PSA home support members have told a parliamentary select committee they need more sick leave to keep themselves and their clients safe.
The members appeared before the Education and Workforce Committee hearing submissions on a bill to increase minimum sick leave entitlements from five to ten days a year.
PRESSURE TO WORK
PSA member Louise Lin spoke of how she felt pressured to go in to work while sick with coughs and colds when she first started her job as a home support worker.
“As we were so short staffed, if we don’t go to work, there could be a chance that no one will look after our clients that day.
“It would also put more pressure on coordinators and colleagues to scramble to cover our shifts.”
Louise was not entitled to sick leave as a casual contractor or in her first six months of work. Instead she had to take unpaid leave despite worrying about how she would pay the rent.
She also worried about putting her elderly clients at risk if she went in to work sick.
“My clients often have multiple diagnoses so while a cold is not so serious for me it could have a major impact on them.”
SICK LEAVE INADEQUATE
Experienced home support worker and longtime National PSA delegate Jenny Goodman also described how she’d had to use all her annual leave after using up her sick leave one winter when she was suffering from shingles and whooping cough.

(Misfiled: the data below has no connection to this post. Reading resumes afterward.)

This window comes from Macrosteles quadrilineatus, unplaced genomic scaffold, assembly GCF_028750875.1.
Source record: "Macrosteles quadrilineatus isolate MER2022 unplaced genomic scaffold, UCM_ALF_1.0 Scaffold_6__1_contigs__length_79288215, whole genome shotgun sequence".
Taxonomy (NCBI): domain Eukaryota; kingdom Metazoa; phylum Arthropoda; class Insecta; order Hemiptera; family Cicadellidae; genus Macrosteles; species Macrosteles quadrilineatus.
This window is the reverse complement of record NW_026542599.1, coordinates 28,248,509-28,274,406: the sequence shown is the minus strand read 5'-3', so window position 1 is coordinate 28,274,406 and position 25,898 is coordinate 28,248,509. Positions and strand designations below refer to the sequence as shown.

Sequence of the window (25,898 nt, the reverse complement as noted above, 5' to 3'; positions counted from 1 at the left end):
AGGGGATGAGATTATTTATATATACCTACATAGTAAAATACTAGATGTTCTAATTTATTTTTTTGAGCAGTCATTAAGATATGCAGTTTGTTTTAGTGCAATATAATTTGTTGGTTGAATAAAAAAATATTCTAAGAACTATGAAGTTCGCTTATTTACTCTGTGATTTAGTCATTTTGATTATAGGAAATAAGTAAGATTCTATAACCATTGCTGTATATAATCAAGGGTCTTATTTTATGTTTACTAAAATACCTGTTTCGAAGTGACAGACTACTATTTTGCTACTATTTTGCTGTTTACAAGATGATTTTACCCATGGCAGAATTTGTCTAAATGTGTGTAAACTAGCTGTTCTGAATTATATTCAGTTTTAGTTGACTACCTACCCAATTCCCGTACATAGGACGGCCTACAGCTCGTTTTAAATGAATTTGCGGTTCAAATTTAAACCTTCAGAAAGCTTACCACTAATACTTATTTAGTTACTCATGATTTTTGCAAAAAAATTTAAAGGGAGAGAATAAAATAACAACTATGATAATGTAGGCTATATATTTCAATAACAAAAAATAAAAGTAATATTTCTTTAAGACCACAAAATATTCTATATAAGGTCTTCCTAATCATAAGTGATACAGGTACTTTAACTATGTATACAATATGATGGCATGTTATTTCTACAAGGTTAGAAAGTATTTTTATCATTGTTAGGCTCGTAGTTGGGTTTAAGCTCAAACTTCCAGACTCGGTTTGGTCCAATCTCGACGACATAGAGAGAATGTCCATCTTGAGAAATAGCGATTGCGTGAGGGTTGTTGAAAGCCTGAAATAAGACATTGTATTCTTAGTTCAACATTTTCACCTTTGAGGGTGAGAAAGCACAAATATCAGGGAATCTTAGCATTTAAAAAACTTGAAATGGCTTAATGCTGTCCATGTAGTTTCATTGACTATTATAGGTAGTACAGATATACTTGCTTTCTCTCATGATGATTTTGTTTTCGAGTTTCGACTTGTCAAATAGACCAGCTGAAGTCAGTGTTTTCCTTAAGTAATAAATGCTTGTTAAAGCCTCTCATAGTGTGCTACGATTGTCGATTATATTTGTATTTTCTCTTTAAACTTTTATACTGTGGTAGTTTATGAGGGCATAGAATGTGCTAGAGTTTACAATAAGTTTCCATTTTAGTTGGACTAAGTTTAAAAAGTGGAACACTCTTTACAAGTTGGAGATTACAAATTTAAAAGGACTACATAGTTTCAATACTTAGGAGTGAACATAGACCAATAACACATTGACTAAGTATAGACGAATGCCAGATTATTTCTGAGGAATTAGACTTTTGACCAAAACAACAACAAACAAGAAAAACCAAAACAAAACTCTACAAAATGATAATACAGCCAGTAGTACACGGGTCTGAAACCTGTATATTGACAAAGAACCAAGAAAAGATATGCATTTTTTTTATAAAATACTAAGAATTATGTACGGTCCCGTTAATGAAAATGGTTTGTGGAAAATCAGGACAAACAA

“That meant I wasn’t able to take a break for twelve months,” she recalled.
The new bill also aims to better enable employees to use sick leave when spouses, partners or someone they care for is sick or injured.
Jenny also spoke movingly about having to use annual leave when her husband was in hospital three years ago.
“For one month until the decision was made to turn off life support I visited him every day in hospital… If I hadn’t accumulated some annual leave by then, it would have made a time of grief even more stressful.”
Other PSA members also presented submissions about the need for increased sick leave on behalf of the Council of Trade Unions.
HOLIDAYS ACT REFORMS
The Council of Trade Unions is welcoming other changes to the Holidays Act announced by the Government in February including:
- From their first day of employment, employees will be entitled to bereavement and family violence leave, and will begin accruing sick leave
- Bereavement leave will be extended to cover more family members
- Parental leave override will be removed so returning parents are paid at their full rate for annual holidays
The CTU says the current Act has been poorly understood and has resulted in many working people missing out on their entitlements. These changes should make implementation easier.
Main photo caption: PSA member Louise Lin with PSA national secretary Kerry Davies, and PSA policy advisor Andrea Fromm (rear)